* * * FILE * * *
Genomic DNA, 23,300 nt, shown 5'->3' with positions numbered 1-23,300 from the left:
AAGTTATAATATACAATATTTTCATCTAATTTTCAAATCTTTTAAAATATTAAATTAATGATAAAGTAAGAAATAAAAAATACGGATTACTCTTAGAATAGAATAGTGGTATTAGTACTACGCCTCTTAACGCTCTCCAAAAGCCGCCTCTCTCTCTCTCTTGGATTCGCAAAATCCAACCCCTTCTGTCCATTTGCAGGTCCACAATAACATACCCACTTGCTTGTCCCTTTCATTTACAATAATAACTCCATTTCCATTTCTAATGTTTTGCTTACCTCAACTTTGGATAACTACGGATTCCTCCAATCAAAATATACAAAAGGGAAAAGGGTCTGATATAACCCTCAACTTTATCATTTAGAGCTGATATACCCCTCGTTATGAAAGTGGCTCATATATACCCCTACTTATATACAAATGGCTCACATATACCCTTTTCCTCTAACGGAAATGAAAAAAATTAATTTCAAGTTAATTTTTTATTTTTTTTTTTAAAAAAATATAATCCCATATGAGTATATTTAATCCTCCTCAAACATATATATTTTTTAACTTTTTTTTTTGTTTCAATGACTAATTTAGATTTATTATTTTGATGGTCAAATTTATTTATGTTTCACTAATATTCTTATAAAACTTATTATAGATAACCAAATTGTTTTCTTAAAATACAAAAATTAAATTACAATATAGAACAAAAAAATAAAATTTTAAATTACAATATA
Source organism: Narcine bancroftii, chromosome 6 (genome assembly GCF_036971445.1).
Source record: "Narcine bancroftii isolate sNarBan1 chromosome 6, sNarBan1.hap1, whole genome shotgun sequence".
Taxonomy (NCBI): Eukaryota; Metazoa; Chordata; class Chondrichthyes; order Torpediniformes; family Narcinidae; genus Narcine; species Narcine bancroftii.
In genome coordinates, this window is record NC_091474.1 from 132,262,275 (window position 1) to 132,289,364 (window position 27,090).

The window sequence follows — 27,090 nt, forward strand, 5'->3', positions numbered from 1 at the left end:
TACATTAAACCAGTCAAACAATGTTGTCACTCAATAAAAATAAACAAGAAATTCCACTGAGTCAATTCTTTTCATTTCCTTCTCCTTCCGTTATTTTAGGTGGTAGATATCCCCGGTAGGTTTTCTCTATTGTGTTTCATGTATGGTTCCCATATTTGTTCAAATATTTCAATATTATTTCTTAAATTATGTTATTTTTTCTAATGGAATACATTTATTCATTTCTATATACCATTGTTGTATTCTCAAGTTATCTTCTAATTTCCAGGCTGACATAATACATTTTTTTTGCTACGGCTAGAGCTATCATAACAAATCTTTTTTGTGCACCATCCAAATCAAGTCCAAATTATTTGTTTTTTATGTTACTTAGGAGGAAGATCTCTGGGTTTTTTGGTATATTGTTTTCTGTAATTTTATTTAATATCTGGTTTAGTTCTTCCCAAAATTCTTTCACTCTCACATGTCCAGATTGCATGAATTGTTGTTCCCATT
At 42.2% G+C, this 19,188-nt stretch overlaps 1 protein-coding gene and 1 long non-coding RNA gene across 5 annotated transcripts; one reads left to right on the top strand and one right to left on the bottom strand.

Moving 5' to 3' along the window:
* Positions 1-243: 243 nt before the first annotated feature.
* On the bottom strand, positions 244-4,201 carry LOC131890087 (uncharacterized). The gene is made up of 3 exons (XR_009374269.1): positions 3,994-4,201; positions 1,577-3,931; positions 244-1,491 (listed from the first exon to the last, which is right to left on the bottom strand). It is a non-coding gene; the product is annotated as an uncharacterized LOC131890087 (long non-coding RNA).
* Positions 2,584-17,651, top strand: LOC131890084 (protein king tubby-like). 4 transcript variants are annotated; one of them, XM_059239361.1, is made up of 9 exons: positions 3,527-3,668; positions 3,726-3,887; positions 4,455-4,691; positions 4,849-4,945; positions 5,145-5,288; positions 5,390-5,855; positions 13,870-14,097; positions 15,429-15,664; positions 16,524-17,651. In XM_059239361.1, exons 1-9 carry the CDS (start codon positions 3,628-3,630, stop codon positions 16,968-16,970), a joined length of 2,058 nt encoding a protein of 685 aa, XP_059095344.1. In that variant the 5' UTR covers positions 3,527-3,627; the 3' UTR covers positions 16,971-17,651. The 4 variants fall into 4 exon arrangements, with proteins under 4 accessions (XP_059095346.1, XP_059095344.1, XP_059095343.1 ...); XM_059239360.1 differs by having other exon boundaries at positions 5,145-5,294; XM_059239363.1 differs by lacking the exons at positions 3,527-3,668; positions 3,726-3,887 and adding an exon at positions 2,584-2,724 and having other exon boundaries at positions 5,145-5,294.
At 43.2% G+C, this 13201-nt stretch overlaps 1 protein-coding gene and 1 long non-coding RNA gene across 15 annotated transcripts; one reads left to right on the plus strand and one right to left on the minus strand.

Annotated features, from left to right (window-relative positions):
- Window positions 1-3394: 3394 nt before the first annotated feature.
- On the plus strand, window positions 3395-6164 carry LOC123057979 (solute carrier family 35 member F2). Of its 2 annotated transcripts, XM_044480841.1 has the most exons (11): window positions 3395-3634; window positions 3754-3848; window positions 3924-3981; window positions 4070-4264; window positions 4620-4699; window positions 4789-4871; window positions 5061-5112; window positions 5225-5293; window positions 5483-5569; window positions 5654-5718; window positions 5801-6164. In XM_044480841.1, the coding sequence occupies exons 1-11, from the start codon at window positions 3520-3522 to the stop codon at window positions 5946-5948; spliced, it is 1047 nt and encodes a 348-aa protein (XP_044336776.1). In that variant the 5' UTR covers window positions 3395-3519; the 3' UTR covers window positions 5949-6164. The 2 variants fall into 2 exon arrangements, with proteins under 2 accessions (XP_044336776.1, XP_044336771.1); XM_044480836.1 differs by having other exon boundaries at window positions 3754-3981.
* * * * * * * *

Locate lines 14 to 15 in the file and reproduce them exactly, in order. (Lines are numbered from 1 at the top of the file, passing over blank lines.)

At 43.2% G+C, this 13201-nt stretch overlaps 1 protein-coding gene and 1 long non-coding RNA gene across 15 annotated transcripts; one reads left to right on the plus strand and one right to left on the minus strand.

Annotated features, from left to right (window-relative positions):